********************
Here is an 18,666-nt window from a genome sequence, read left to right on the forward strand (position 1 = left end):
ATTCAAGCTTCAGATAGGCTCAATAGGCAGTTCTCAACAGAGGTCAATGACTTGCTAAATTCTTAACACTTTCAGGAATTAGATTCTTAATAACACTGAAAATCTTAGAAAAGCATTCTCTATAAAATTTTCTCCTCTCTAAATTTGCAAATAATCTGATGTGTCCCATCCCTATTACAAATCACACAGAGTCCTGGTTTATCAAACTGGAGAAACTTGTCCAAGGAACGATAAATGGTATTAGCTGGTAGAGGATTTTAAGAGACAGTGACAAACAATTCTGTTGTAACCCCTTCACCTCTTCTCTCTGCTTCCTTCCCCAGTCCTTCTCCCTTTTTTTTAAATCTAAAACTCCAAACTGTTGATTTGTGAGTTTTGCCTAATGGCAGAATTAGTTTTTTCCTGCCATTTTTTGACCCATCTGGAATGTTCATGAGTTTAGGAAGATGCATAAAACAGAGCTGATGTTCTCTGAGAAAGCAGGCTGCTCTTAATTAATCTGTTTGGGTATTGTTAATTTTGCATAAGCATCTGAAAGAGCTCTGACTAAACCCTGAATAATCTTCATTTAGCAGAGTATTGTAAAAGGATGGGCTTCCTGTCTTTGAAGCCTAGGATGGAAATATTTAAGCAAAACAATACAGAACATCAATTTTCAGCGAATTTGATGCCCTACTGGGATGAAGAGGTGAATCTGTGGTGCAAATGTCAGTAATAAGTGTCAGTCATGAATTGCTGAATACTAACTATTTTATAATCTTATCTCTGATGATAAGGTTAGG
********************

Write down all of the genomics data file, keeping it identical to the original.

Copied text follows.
Here is an 18,666-nt window from a genome sequence, read left to right on the forward strand (position 1 = left end):
ATTCAAGCTTCAGATAGGCTCAATAGGCAGTTCTCAACAGAGGTCAATGACTTGCTAAATTCTTAACACTTTCAGGAATTAGATTCTTAATAACACTGAAAATCTTAGAAAAGCATTCTCTATAAAATTTTCTCCTCTCTAAATTTGCAAATAATCTGATGTGTCCCATCCCTATTACAAATCACACAGAGTCCTGGTTTATCAAACTGGAGAAACTTGTCCAAGGAACGATAAATGGTATTAGCTGGTAGAGGATTTTAAGAGACAGTGACAAACAATTCTGTTGTAACCCCTTCACCTCTTCTCTCTGCTTCCTTCCCCAGTCCTTCTCCCTTTTTTTTAAATCTAAAACTCCAAACTGTTGATTTGTGAGTTTTGCCTAATGGCAGAATTAGTTTTTTCCTGCCATTTTTTGACCCATCTGGAATGTTCATGAGTTTAGGAAGATGCATAAAACAGAGCTGATGTTCTCTGAGAAAGCAGGCTGCTCTTAATTAATCTGTTTGGGTATTGTTAATTTTGCATAAGCATCTGAAAGAGCTCTGACTAAACCCTGAATAATCTTCATTTAGCAGAGTATTGTAAAAGGATGGGCTTCCTGTCTTTGAAGCCTAGGATGGAAATATTTAAGCAAAACAATACAGAACATCAATTTTCAGCGAATTTGATGCCCTACTGGGATGAAGAGGTGAATCTGTGGTGCAAATGTCAGTAATAAGTGTCAGTCATGAATTGCTGAATACTAACTATTTTATAATCTTATCTCTGATGATAAGGTTAGG